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The game: frames for considering the future

by on October 6, 2010

We have games within games. For example, making movies within the context of a society. But what are the larger games? Unfortunately the nearlyy only game in town, the game that sets the conditins for all other games, is the economy. And the problem with an economy is it can turn crisis into opportunity – that is, exploit the wealnessess. When it comes to the environment, the logic is, where are the financial opportunities? But even here, the bigger game is the use of finance for power

The big game now is international finance. Governments are responsive to it as a life line. Corporations live on ti simbiotically. But the payoff in the game is power, the power to decide the rules for the international economy.  If everyone is in this game, without choice, what does it suggest about climate disruption strategies? Seems to me to come down to two choices (at this level of analysis).

  • Use the game to advantage
  • Add another compelling game (survival, compassionate civilization, GardenWorld,  etc.)

quoting from The Shadow Market: How a Group of Wealthy Nations and Powerful Investors Secretly Dominate the World by Eric J Weiner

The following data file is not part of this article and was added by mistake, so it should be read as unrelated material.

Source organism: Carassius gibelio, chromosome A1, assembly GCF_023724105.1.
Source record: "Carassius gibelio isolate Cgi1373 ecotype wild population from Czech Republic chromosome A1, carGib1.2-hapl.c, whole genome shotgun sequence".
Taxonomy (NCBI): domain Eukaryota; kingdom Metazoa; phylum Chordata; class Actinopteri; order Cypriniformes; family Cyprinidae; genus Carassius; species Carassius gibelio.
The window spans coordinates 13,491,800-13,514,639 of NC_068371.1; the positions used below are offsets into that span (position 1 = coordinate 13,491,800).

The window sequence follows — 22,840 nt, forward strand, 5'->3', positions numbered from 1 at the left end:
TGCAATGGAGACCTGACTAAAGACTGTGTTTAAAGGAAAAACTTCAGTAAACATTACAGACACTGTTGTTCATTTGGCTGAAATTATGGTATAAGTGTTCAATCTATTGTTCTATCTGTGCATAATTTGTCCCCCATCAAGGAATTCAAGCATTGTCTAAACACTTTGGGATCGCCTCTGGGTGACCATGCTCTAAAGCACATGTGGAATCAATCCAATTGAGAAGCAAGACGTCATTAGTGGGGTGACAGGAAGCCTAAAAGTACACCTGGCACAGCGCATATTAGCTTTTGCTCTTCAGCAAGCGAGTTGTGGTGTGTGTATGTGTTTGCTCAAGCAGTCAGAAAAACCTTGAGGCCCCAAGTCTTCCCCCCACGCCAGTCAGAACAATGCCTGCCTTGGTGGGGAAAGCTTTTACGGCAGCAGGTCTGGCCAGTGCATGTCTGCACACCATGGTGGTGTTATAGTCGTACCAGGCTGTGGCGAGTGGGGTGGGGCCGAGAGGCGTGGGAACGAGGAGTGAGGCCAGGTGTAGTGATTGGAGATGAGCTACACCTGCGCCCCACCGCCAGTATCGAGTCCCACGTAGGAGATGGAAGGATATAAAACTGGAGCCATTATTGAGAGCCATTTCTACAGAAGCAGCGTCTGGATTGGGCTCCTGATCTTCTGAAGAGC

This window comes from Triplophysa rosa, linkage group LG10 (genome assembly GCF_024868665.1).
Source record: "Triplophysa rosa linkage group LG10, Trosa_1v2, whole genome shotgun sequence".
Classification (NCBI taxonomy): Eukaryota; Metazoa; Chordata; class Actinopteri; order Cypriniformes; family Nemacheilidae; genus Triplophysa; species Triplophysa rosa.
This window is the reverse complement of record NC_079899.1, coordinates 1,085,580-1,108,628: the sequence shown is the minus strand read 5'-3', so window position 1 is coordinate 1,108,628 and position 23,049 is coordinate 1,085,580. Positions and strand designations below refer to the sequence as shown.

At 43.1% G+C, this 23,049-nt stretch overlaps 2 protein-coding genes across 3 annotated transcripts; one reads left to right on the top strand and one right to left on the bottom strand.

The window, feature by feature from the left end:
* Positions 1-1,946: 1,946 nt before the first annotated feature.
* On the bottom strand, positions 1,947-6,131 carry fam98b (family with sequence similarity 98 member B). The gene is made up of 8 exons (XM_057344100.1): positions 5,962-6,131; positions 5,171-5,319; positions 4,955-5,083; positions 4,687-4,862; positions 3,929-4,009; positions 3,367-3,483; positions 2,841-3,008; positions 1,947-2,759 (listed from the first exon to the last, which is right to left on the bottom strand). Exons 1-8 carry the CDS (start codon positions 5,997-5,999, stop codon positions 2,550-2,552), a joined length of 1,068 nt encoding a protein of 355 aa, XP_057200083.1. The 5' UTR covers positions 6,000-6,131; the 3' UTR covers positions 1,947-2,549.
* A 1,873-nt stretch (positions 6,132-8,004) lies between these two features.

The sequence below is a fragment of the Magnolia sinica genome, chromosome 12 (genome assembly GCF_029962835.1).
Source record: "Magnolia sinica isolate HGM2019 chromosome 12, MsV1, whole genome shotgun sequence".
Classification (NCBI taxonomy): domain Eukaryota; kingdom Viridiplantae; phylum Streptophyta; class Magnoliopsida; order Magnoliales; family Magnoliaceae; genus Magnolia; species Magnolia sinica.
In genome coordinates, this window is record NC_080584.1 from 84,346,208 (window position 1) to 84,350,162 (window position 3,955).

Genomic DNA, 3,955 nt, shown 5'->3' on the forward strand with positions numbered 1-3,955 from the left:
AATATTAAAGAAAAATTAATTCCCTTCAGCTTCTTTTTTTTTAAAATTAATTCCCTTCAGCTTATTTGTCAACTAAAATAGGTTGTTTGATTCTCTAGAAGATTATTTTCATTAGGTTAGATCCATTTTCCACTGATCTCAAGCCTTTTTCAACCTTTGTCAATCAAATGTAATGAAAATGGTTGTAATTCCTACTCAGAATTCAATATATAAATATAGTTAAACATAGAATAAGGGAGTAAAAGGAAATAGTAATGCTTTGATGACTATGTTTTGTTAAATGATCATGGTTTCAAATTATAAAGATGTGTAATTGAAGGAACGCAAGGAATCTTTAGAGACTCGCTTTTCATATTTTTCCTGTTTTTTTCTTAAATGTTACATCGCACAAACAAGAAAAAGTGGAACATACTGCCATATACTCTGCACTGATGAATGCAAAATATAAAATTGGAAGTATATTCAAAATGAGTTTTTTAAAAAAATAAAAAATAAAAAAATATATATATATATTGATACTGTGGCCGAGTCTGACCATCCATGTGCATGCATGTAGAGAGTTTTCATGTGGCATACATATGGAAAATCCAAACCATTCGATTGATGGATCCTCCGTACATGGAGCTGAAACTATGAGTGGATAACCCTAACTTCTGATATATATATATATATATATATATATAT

“Tuesday, March 17, 2009, was a typically brisk, rainy weekday in late-winter Washington, DC. Other than an unusually angry wind gusting in off the Potomac River, events were fairly quiet in the district, just another normal business day. But about thirty miles north of the White House, at the Johns Hopkins University Warfare Analysis Laboratory in Laurel, Maryland, things were far from normal. There, a group of America’s top military and intelligence officials had come together in secret to watch the work of several dozen innocuous-looking men and women who were gathered in a large war room around a series of V-shaped tables. For the most part, the military and intelligence leaders kept their eyes trained on a bank of video screens, on which deadly conflicts from across the globe were playing out. To their dismay, the United States was losing over and over again. Fortunately these battles weren’t real. Instead they were part of a new war game exercise unlike anything our military strategists had ever come up with. While these types of planning events typically involve strategic bombing campaigns and deployments of fighting forces, this one ignored all that. Instead it was based exclusively on economics. The weapons were dollars, bonds, and stocks. And the grunts on the ground were government economists, academics, hedge fund traders, and Wall Street banking executives. The idea was to simulate what would happen if the world disintegrated into a series of full-fledged financial wars. And as the battles played out over the two-day exercise, our military brass continually found that America’s hands were tied. There was no way for America to win. Regardless of what happened in the world and how the United States responded to it, we ultimately ended up losing—to China. The results presented a deeply sobering reality for our veteran war strategistsUnder the pressure of circumstances, the medieval notion of judging economic actions according to their contribution to the health of the social organism began to collapse